The Concrete Healer

Roberta, 44, had been in therapy for issues related to childhood abuse and neglect that had followed her throughout adulthood.  She had been in and out of therapy, struggled with feelings of hopelessness, and had felt insignificant for the majority of her life.  When she came to me for Brainspotting, she was exhausted from the ongoing symptoms related to her childhood traumas.

Initially, Roberta would discuss feelings of anger and rage at her perpetrators.  Her parents had been abusive throughout her childhood and Roberta struggled with trying to understand what could drive a parent to hurt their own child.  It just didn’t make sense and she struggled to heal as a result of the not knowing.  One thing was for certain, however, she was tired of blaming herself for their behavior.

Her rage, understandably, was overwhelming and would routinely spill over into the important relationships in her life.  She was waiting for her parents to acknowledge what they had done to her as a child.  She felt justified in her anger due to their refusal to show up in the way she desperately wanted them to.

As she processed her traumas Roberta began to realize that her parents were still perpetrating even though she had not talked to either of them for years.  Due to the constant wait for apologies that never came, she had not been able to move on, to grow as a human being, or to heal.  Her parents were still taking up all the space in her life due to Roberta not being able to let go of her faulty expectations or victimization. By remembering that she was an adult, that she could acknowledge herself as valid (versus waiting for others to acknowledge her), she finally broke free of the traumas that had felt like concrete boots around her ankles.  She finally broke free from her parent’s abuse and stopped abusing herself as a result.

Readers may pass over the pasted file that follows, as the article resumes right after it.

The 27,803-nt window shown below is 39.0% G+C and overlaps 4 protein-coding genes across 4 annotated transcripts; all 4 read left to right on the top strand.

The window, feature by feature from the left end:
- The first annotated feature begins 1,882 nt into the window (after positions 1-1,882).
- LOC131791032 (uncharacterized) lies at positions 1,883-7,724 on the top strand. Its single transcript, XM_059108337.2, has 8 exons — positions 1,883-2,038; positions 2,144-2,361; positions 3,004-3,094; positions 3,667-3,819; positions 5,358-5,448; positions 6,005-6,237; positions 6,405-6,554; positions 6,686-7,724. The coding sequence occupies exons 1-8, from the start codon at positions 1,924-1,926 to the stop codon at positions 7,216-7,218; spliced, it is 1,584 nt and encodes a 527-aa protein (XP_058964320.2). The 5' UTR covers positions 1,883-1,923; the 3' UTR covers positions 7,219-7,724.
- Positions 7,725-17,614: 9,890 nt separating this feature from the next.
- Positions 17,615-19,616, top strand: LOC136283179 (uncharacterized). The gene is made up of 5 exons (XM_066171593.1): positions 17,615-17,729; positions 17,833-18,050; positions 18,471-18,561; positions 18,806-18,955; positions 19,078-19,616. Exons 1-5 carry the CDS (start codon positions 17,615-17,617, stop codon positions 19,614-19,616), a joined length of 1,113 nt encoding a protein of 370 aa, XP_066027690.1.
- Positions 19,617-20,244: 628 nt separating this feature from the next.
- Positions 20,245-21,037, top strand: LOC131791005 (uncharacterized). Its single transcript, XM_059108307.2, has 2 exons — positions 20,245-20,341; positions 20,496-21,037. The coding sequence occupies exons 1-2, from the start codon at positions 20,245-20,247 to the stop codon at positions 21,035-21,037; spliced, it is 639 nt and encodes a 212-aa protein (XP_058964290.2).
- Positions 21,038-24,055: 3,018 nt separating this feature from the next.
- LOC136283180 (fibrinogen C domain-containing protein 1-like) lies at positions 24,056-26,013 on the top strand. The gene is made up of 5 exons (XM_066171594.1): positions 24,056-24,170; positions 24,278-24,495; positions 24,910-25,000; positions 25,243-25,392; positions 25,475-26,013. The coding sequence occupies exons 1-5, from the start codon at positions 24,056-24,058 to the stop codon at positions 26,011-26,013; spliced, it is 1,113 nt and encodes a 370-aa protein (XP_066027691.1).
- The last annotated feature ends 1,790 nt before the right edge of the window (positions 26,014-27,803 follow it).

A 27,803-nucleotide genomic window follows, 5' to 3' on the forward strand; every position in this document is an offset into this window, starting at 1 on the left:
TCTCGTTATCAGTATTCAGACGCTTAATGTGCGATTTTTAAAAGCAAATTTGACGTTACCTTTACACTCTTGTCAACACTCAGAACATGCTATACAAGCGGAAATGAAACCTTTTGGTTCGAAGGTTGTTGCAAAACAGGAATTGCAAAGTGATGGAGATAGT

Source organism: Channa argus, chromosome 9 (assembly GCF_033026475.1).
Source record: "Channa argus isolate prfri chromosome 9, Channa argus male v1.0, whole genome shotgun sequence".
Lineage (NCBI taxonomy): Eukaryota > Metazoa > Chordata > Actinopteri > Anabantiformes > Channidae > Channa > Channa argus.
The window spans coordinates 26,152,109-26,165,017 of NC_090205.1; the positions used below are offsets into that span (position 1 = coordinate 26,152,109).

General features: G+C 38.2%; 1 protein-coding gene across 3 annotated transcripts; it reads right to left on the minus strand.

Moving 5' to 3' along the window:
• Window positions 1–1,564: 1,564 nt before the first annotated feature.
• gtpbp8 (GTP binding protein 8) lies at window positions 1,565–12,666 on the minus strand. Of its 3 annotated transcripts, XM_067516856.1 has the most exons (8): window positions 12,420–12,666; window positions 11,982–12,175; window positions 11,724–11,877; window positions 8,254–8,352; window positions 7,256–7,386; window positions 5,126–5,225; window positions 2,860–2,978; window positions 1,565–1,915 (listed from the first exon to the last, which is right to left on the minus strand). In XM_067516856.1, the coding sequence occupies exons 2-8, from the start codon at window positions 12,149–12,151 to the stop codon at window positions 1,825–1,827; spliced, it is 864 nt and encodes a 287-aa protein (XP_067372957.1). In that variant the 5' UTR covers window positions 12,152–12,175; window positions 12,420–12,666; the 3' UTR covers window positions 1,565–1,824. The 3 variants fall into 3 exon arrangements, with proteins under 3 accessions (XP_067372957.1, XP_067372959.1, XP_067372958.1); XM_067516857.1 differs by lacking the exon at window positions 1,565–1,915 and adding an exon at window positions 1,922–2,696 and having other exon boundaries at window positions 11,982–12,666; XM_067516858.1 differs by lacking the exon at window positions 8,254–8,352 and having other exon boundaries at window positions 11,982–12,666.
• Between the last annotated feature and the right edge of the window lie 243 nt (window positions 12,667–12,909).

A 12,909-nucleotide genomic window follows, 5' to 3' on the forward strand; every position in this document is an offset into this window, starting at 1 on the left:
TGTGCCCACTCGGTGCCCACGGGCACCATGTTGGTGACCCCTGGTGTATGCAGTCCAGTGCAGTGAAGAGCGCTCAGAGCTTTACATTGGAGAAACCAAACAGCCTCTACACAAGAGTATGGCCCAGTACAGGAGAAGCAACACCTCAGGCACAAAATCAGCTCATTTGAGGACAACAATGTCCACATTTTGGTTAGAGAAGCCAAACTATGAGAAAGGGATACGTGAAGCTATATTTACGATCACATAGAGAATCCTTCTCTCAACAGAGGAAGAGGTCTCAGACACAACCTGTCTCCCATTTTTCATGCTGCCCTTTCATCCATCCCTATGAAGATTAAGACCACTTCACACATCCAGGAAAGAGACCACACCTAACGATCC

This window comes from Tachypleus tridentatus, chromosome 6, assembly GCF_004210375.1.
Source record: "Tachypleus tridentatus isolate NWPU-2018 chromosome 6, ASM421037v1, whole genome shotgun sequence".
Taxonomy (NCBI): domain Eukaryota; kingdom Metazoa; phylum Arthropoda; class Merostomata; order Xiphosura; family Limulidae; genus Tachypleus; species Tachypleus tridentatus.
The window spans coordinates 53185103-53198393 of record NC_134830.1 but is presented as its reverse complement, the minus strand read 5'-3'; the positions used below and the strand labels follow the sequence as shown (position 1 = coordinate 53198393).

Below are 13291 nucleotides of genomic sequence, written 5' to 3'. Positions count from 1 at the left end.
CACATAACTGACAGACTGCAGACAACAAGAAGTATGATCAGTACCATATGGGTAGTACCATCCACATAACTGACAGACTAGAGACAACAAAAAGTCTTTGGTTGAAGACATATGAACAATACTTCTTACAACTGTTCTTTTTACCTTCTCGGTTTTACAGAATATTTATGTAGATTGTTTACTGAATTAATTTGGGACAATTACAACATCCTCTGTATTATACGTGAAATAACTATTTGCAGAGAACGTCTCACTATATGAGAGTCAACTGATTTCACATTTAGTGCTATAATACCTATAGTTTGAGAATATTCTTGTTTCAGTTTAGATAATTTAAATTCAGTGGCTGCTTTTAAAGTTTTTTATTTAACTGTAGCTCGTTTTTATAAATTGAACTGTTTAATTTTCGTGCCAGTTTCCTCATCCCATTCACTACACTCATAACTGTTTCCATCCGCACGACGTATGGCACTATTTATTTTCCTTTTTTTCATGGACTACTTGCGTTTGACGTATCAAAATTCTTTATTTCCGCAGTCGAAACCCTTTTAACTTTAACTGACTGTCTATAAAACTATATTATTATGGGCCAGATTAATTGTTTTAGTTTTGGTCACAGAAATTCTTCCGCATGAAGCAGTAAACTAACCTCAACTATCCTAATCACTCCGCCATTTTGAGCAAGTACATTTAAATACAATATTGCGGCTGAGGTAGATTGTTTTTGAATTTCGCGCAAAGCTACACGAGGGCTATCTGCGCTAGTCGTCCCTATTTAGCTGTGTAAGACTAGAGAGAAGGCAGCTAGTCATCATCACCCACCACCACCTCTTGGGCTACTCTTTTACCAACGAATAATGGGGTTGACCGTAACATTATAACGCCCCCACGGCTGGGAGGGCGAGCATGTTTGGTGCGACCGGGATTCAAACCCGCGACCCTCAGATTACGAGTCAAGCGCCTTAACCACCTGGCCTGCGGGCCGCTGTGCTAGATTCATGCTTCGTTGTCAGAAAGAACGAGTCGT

She began to acknowledge herself (and her feelings) in a variety of ways…not just by going to therapy.

…she signed up for a local art class because she had loved art as a child

…she allowed time in her schedule to rest

…she tended to the important relationships in her life

…she took time to acknowledge her emotions (versus pushing them away)

…she stayed intentional about her ability to meet her own needs versus waiting for others to meet them for her

…she developed compassion for herself by learning about trauma and trauma impact

Roberta was even able to find compassion for her parents.  She discussed feeling like they had done the best they could and were abusive to her because they had also been raised by abusive parents.  Although she protected her heart, she decided to reach out to them and see if they could finally start to heal the wounds in their relationship.

Compassion is bigger than all of it and is one of the biggest healers there is.  It starts with finding it for ourselves.  Acknowledge your feelings as valid. Chase after what brings you joy.  Take time to rest.  Remember you are enough.

This is how you break through concrete.


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